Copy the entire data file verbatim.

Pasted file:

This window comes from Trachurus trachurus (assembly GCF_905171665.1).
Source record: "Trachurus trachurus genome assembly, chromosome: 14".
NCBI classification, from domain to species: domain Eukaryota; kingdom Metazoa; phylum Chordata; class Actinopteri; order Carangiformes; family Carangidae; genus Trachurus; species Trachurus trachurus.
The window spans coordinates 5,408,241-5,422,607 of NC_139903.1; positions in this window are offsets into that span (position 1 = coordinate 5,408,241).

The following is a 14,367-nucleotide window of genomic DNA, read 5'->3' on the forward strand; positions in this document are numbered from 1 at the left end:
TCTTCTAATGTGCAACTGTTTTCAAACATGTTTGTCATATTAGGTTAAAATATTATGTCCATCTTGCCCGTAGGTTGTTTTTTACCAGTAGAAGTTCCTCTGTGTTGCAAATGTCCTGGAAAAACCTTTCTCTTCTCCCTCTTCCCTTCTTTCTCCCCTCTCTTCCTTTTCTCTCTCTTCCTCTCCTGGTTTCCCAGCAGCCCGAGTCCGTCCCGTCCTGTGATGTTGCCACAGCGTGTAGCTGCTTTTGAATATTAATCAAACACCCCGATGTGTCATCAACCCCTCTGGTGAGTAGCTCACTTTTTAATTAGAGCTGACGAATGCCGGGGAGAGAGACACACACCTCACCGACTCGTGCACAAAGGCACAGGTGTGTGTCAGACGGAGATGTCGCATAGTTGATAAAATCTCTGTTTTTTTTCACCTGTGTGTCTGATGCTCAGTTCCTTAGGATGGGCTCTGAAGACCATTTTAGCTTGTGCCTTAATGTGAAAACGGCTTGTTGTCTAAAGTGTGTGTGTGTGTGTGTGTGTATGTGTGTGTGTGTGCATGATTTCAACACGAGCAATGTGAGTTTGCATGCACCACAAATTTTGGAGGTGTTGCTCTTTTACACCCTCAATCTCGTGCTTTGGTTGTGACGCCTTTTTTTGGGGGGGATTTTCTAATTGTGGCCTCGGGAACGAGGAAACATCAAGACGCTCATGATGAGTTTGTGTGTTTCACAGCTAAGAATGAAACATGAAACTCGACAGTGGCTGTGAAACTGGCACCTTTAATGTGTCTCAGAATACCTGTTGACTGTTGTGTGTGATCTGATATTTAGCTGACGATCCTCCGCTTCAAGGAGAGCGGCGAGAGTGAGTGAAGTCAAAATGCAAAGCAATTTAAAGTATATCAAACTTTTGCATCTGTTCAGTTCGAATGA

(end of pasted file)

This window comes from Trachurus trachurus (assembly GCF_905171665.1).
Source record: "Trachurus trachurus genome assembly, chromosome: 14".
NCBI classification, from domain to species: domain Eukaryota; kingdom Metazoa; phylum Chordata; class Actinopteri; order Carangiformes; family Carangidae; genus Trachurus; species Trachurus trachurus.
The window spans coordinates 5,408,241-5,422,607 of NC_139903.1; positions in this window are offsets into that span (position 1 = coordinate 5,408,241).

The following is a 14,367-nucleotide window of genomic DNA, read 5'->3' on the forward strand; positions in this document are numbered from 1 at the left end:
TCTTCTAATGTGCAACTGTTTTCAAACATGTTTGTCATATTAGGTTAAAATATTATGTCCATCTTGCCCGTAGGTTGTTTTTTACCAGTAGAAGTTCCTCTGTGTTGCAAATGTCCTGGAAAAACCTTTCTCTTCTCCCTCTTCCCTTCTTTCTCCCCTCTCTTCCTTTTCTCTCTCTTCCTCTCCTGGTTTCCCAGCAGCCCGAGTCCGTCCCGTCCTGTGATGTTGCCACAGCGTGTAGCTGCTTTTGAATATTAATCAAACACCCCGATGTGTCATCAACCCCTCTGGTGAGTAGCTCACTTTTTAATTAGAGCTGACGAATGCCGGGGAGAGAGACACACACCTCACCGACTCGTGCACAAAGGCACAGGTGTGTGTCAGACGGAGATGTCGCATAGTTGATAAAATCTCTGTTTTTTTTCACCTGTGTGTCTGATGCTCAGTTCCTTAGGATGGGCTCTGAAGACCATTTTAGCTTGTGCCTTAATGTGAAAACGGCTTGTTGTCTAAAGTGTGTGTGTGTGTGTGTGTGTATGTGTGTGTGTGTGCATGATTTCAACACGAGCAATGTGAGTTTGCATGCACCACAAATTTTGGAGGTGTTGCTCTTTTACACCCTCAATCTCGTGCTTTGGTTGTGACGCCTTTTTTTGGGGGGGATTTTCTAATTGTGGCCTCGGGAACGAGGAAACATCAAGACGCTCATGATGAGTTTGTGTGTTTCACAGCTAAGAATGAAACATGAAACTCGACAGTGGCTGTGAAACTGGCACCTTTAATGTGTCTCAGAATACCTGTTGACTGTTGTGTGTGATCTGATATTTAGCTGACGATCCTCCGCTTCAAGGAGAGCGGCGAGAGTGAGTGAAGTCAAAATGCAAAGCAATTTAAAGTATATCAAACTTTTGCATCTGTTCAGTTCGAATGA